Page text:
Khadija stabbing case: SC highlights flaws in LHC acquittal verdict

Top court says high court judgement suffered from serious misreading, non-reading of evidence

Hasnaat Malik January 30, 2019
Khadija Siddique. PHOTO: FILE

ISLAMABAD: In its detailed judgement, the Supreme Court has come down hard on the Lahore High Court (LHC) for acquitting Shah Hussain, a law student who in May 2016 stabbed his class fellow, Khadija Siddiqui, 23 times in Lahore.

Last week, a three-judge SC bench, headed by the Chief Justice of Pakistan (CJP) Asif Saeed Khosa, had reversed the LHC verdict through a short order. The bench has now issued its detailed verdict which says the LHC ought to have been slow in interfering with concurrent findings recorded by the lower courts.

“We have noticed that some downright misreading of the evidence had been committed by the high court and for some of the reasons prevailing with it the high court had ignored many critical aspects of the case available in the evidence brought on the record."

“The exercise of appreciation of evidence in this case by the high court has, thus, been found by us to be laconic and misreading and non-reading of the record by the high court has been found by us to have led the said court into a serious error of judgement occasioning failure of justice and clamouring for interference in the matter by this court,” says the 16-page verdict authored by the CJP.

The verdict says a judgement of acquittal suffering from serious misreading or non-reading of the evidence materially affecting the final outcome of the case is nothing short of being perverse and, hence, not immune from interference.

It says apart from that the high court ought to have appreciated that it was only seized of revision petitions and not an appeal and in exercise of its revisional jurisdiction the LHC ought to have confined itself to correctness, legality, regularity or propriety of the proceedings of the courts below rather than embarking upon a full-fledged reappraisal of the evidence, an exercise fit for appellate jurisdiction.

“In the case in hand the trial and appellate courts had undertaken an exhaustive analysis of the evidence available on the record and had then concurred in their conclusion regarding guilt of respondent No 1 having been proved beyond reasonable doubt.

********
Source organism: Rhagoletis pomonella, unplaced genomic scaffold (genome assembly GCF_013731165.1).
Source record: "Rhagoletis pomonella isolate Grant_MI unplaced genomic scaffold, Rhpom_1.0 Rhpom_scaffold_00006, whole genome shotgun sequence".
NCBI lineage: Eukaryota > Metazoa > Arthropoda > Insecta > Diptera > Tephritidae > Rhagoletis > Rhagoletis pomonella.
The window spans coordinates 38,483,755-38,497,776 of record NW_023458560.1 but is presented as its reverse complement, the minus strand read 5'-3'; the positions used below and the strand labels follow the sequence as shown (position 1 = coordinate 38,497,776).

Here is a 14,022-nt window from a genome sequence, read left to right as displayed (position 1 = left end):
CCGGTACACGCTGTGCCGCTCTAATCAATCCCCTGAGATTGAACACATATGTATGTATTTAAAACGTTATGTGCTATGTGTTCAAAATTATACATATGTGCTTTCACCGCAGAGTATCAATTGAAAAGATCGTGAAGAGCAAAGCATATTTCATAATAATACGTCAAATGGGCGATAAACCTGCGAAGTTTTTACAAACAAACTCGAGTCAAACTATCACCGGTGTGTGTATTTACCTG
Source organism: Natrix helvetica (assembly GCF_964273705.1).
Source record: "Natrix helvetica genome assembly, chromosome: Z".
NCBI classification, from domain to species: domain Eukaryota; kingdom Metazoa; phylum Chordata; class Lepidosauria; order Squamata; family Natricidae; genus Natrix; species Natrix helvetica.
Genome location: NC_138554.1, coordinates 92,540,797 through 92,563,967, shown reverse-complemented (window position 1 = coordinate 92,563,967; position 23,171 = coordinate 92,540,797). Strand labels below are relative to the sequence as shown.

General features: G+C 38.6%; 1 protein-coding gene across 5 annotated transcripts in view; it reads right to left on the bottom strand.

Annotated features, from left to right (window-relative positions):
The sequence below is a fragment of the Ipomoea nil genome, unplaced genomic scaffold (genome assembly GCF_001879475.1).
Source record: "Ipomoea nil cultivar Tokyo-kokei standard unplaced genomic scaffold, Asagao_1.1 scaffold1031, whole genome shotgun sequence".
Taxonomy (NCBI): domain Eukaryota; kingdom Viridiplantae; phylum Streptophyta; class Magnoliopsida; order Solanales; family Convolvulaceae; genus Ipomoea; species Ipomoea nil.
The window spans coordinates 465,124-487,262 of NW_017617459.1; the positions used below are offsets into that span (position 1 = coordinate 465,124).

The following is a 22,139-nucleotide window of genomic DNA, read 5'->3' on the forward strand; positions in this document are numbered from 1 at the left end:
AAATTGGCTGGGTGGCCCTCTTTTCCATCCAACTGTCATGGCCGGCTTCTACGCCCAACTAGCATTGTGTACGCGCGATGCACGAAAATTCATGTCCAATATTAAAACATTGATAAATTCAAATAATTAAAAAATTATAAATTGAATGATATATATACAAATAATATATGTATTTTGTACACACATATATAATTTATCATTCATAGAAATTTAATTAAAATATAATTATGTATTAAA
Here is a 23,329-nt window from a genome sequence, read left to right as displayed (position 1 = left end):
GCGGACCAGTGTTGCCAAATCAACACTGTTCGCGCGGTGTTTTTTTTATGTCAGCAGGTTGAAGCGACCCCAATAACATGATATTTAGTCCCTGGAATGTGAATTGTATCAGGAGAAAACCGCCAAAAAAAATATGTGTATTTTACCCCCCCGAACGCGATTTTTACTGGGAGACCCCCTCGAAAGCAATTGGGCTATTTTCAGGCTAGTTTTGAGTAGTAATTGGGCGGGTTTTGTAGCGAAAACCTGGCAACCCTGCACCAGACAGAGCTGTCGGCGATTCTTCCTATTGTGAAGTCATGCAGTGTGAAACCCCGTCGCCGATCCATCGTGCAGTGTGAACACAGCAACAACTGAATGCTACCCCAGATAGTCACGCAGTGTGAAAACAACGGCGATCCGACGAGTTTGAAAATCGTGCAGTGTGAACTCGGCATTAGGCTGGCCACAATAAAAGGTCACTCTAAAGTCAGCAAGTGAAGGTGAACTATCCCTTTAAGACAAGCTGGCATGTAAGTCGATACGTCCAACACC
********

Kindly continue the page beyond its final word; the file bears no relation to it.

“In the absence of any error of law committed by the courts below and in the absence of any illegality, irregularity or impropriety committed by the courts below in the trial or hearing of the appeal the high court ought to have been slow in interfering with the concurrent findings of fact recorded by the courts below,” the court noted.

However, one section of lawyers is not satisfied with the reasoning given by the apex court regarding the restoration of conviction/ sentence of Shah Hussain.

A senior lawyer said the SC’s focus was more on pointing out errors in the LHC judegment and less on proof of ingredients of the offence alleged, adding that the case falls short of the standard of proof required to be discharged by the prosecution in criminal cases involving Chapter XVI offences in PPC.

He said such departures from conventional jurisprudence developed by the court are seen in high media value cases. The judgement also says the LHC had observed that the motive set up by the prosecution had not been proved by it because on the one hand Khadija had said she refused to marry Hussain but on the other hand she wrote him a letter that showed she was quite willing and eager to marry him.

“The High Court had failed to read that portion of the statement of Khadija Siddiqui wherein she had explained that she was being harassed by respondent No 1 (Hussain) and she wanted to complain against him to her mother and, therefore, an attempt was made by respondent No 1 to silence her.”

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